One of Israel’s best-known property developers, Eldad Peri, was shot to death in Rehovot Friday morning as he arrived at his local synagogue.
Police believe that Peri, 44, was likely murdered over money he owed nonbank lenders, but noted that he had never complained to police about threats against him.
Peri had racked up a personal debt of about 342 million shekels ($106 million), in addition to about 500 million shekels owed by his company, TheMarker reported in June. He faced a court-ordered bankruptcy proceeding.
According to the initial investigation, Peri drove his car from his home in Rehovot to his regular synagogue, less than a mile away, arriving at 6:15 A.M. After parking he opened the trunk to retrieve items from it. Police suspect that a man on a motor scooter waited for him in the parking lot, fired a few bullets into Peri’s torso and fled the scene. Two joggers who heard the shots called the police. Peri was declared dead at the scene.
The owner of Peri Real Estate came to public attention about a decade ago as the director of purchasing groups, a popular model for buying apartments from builders. The company took off around 2015, building thousands of apartments in giant projects around the country by means of purchasing groups that he led. Associates of Peri describe a company with a flashy marketing department and an owner to match, part of the high-end image that Peri cultivated by pouring money into PR, surrounding himself with celebrities and investing heavily in Israeli sports.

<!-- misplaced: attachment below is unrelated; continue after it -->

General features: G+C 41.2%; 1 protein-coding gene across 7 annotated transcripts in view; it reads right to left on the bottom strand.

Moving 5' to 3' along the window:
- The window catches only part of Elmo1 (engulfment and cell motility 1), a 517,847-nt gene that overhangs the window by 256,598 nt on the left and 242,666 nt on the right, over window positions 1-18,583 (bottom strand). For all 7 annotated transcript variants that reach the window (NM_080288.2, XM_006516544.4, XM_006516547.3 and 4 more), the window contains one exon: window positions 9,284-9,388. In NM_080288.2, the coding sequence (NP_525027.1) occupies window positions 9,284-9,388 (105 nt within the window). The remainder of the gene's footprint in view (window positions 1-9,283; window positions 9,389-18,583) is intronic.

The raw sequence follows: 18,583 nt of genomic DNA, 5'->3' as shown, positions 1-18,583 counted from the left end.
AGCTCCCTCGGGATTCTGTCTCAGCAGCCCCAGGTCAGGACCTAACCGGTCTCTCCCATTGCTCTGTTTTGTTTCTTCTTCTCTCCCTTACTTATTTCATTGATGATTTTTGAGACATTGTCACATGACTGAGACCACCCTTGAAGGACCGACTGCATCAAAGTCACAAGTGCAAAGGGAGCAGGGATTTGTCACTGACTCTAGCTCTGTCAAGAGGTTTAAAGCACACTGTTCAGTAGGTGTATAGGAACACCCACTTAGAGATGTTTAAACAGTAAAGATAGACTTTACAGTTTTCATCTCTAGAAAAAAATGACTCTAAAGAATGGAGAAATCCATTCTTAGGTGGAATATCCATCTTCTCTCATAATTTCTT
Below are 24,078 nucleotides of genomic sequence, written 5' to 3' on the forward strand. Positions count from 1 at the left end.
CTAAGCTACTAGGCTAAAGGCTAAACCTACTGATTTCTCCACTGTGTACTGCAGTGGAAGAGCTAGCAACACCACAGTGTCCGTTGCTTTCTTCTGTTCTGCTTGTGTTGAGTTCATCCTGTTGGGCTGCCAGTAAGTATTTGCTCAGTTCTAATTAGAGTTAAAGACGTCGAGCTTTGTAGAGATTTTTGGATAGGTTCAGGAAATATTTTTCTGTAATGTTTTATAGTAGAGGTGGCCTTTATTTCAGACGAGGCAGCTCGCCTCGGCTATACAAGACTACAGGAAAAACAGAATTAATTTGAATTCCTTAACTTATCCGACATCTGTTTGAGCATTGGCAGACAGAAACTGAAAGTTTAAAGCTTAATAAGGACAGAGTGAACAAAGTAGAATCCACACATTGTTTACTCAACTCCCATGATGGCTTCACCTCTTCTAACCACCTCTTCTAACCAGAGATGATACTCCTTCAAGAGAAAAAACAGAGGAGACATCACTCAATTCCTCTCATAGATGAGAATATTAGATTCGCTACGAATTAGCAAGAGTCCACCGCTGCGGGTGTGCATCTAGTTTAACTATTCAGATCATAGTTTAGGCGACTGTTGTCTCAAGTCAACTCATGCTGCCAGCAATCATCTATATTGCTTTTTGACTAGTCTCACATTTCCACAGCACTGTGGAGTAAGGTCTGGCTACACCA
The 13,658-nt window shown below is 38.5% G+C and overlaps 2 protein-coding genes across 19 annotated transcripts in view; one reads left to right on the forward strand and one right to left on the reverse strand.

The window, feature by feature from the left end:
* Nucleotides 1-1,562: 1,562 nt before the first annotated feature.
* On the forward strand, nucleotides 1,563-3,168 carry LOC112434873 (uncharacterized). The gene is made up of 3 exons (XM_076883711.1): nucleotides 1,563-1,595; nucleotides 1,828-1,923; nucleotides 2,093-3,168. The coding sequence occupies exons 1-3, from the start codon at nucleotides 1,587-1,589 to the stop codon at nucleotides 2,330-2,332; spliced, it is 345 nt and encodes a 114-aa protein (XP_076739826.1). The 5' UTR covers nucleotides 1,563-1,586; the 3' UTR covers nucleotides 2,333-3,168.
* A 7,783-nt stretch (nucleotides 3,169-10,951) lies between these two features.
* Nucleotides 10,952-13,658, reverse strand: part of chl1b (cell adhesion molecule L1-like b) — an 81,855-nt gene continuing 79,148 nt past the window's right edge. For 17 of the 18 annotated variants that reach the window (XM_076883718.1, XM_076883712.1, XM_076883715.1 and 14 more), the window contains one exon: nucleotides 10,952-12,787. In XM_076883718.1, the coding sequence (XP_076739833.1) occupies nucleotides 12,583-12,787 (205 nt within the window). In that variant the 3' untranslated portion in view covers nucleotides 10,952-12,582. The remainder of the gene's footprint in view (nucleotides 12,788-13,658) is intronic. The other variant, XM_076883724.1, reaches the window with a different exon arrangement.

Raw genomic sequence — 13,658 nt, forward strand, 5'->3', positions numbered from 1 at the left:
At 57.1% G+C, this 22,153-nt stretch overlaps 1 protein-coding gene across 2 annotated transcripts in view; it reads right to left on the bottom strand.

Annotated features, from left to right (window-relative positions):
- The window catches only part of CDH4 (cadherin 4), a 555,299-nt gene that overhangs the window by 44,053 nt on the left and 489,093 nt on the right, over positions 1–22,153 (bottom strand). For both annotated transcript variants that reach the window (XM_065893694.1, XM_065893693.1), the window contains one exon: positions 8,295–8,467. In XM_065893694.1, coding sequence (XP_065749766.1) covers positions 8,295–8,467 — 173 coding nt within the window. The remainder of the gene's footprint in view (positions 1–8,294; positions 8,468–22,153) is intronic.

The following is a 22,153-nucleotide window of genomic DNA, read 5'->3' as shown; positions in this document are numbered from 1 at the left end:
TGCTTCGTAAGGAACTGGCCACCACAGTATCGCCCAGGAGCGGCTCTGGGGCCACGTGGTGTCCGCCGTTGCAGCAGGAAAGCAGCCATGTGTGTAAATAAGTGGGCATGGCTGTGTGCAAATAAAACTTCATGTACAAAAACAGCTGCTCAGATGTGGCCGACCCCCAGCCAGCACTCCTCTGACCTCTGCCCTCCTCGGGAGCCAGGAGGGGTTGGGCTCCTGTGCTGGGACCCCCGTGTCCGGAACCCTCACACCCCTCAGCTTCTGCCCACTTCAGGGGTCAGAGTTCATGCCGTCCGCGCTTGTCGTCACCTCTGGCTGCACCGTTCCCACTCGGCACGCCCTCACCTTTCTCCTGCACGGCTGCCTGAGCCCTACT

The legal proceedings against him began about a year ago, when a former partner in the company, the Swiss billionaire Chaim Hemo, filed a request to initiate bankruptcy proceedings against the company. The application followed a number of complaints and payment claims submitted to the courts by buyers in Peri Real Estate projects.
The claims related to money that had disappeared, payments that went missing from trustee accounts and failure to provide collateral warranties to purchasers, among other things. Concerns were raised about the conduct of lawyers and trustees of the various purchasing groups. On many of the company’s projects, it turned out that lawyers appointed to represent purchasers also represented Peri.
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Additionally, many customers claimed that the company stole hundreds of millions of shekels from them, including by collecting down payments on apartments that were already mortgaged and by depositing funds into a company account rather than the trust account, as required. Hemo’s suit disclosed the company’s enormous debt, exceeding 500 million shekels, leading the court to issue a stay of proceedings against the company.
Over the past two months Peri Real Estate collapsed and Peri went into debt after giving guarantees to companies and private individuals in exchange for loans. As part of the court-ordered bankruptcy Peri’s home was put up for a sale by a lawyer the court appointed as trustee of his personal assets.
More than 40 creditors – companies and individuals – have sued Peri for payment. His personal debt and the economic turmoil in which his company found itself apparently led him to turn to nonbank lenders as well.